An image from A Choice of Emblemes, 1586

The work was the first of its kind to give to Englishmen an adequate example of the emblem books from the great continental presses. It was mainly from this book, representing the greater part of emblem literature preceding it, that Shakespeare gained knowledge of the great foreign emblematists of the 16th century. There are 248 emblems, each accompanied by a woodcut with a motto and a poem in English. 202 of the illustrations were chosen from the stock held at the Plantin Press and are the work of Andrea Alciato, Claude Paradin, Johannes Sambucus, Hadrianus Junius, and the illustrator of Gabriele Faerno's Centum Fabulae. Twenty-three more are suggested by the work of others and a further 23 are original.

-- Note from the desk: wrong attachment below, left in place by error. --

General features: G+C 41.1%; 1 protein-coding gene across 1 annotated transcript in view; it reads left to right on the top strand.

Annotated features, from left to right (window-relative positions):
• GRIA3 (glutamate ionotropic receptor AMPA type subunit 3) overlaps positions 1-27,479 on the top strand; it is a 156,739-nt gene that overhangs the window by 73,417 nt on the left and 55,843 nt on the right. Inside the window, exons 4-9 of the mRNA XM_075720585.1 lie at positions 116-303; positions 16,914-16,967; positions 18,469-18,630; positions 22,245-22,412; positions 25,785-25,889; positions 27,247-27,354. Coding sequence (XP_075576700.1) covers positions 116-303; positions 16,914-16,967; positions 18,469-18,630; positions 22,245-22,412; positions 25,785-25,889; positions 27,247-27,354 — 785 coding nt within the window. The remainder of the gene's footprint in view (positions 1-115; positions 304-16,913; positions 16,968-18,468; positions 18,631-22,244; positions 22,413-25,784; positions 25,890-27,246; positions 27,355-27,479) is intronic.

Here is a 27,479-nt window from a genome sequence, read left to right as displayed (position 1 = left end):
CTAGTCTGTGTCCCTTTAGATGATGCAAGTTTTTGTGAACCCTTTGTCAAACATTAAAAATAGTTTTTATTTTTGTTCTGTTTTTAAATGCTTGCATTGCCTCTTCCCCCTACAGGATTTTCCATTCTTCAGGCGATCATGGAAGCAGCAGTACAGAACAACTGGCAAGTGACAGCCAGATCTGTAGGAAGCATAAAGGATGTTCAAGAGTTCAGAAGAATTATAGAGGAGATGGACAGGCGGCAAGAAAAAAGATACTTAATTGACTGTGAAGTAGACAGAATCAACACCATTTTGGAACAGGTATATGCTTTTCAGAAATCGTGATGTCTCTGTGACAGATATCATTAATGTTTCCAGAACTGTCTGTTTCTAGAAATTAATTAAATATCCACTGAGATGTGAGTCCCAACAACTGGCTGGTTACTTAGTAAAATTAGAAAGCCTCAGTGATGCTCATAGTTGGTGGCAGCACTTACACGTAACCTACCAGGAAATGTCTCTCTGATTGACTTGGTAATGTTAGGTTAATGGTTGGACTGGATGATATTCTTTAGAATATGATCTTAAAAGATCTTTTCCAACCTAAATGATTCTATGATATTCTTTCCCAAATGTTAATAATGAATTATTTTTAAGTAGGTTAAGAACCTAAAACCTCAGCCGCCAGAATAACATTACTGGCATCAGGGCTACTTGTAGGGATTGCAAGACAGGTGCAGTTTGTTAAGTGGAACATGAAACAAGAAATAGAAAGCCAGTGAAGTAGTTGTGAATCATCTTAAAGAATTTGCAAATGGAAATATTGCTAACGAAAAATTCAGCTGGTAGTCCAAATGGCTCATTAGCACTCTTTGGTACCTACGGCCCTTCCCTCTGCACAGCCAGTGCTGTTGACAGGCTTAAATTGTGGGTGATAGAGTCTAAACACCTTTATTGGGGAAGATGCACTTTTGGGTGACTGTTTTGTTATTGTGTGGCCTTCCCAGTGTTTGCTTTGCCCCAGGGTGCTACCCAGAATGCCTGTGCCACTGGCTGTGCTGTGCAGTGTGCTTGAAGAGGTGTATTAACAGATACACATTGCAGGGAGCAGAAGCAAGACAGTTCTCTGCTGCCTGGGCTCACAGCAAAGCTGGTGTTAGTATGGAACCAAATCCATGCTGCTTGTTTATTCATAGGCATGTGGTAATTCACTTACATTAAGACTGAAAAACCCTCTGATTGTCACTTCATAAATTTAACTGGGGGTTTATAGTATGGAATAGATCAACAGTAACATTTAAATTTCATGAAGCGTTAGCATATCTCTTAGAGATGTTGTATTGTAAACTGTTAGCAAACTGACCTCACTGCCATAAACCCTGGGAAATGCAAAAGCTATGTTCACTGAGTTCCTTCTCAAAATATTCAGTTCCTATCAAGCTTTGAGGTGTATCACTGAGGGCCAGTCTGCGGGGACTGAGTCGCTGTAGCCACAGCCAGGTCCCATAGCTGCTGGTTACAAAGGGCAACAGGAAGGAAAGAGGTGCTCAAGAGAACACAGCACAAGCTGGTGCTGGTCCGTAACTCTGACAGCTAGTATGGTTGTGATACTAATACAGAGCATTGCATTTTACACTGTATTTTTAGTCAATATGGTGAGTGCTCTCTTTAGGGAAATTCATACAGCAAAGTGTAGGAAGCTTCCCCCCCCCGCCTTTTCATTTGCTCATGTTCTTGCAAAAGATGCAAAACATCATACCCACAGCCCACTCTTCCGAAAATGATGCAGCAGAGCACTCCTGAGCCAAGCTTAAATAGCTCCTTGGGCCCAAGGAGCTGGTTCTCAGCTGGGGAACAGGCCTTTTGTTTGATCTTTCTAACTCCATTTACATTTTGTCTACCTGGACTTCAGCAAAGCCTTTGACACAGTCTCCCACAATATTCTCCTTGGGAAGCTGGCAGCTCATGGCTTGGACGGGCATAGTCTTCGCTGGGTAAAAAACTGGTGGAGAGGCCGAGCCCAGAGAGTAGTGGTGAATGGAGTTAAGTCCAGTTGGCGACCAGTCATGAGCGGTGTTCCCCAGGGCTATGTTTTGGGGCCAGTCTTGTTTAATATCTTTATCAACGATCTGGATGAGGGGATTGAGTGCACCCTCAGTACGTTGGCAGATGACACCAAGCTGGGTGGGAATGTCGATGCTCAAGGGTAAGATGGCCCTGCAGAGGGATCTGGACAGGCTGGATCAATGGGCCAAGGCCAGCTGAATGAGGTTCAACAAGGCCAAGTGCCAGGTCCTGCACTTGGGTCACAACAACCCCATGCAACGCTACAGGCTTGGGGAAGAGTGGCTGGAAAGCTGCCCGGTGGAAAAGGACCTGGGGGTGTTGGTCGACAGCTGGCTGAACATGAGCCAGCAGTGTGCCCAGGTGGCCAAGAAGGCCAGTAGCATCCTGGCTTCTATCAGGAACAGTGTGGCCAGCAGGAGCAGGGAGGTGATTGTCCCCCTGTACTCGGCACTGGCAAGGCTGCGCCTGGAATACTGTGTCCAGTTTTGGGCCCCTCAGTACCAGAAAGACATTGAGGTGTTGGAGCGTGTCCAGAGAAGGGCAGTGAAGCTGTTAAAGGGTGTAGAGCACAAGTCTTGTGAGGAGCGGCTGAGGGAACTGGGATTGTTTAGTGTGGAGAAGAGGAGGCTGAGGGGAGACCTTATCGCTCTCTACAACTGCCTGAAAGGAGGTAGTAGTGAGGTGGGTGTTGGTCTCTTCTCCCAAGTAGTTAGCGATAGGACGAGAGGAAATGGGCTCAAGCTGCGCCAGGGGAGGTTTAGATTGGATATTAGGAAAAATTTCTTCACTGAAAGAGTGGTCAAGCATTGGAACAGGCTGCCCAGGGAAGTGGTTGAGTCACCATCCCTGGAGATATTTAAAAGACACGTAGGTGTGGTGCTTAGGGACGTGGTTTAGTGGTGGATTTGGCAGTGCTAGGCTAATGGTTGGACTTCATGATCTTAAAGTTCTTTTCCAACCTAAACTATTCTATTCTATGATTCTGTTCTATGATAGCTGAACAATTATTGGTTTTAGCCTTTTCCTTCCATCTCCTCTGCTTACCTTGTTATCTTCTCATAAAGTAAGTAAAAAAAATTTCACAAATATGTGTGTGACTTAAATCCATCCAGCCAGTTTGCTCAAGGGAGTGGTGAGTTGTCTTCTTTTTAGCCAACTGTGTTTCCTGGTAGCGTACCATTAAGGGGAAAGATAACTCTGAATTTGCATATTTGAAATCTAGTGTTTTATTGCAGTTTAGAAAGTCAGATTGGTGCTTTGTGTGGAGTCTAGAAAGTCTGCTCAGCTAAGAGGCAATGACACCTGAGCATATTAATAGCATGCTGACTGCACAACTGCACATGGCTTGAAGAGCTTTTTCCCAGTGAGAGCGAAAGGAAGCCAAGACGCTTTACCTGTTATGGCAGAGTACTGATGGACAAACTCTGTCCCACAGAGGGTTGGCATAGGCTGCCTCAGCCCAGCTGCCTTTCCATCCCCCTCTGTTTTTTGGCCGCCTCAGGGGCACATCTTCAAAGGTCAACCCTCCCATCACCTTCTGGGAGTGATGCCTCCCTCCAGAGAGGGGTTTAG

The poems are for the most part in six-line stanzas; a few are in quatrains or are even two-line epigrams. They are addressed to Whitney's kinsmen or friends, or to a notable contemporary, and give information of persons, places, and things rarely to be found elsewhere. The verses are often of great merit and always show extensive learning. Some are translations or adaptations of Classical authors such as Horace (p. 59), Ovid (p. 121) and Anacreon (p. 182). It is noteworthy that there are a higher proportion of fables in the collection than are usual in other emblem books. While most are the fables of Aesop to be found in Faerno's Centum Fabulae, which had been issued from the Plantin Press in 1567, there are rarer items like The Dog in the Manger and Washing the Ethiopian white.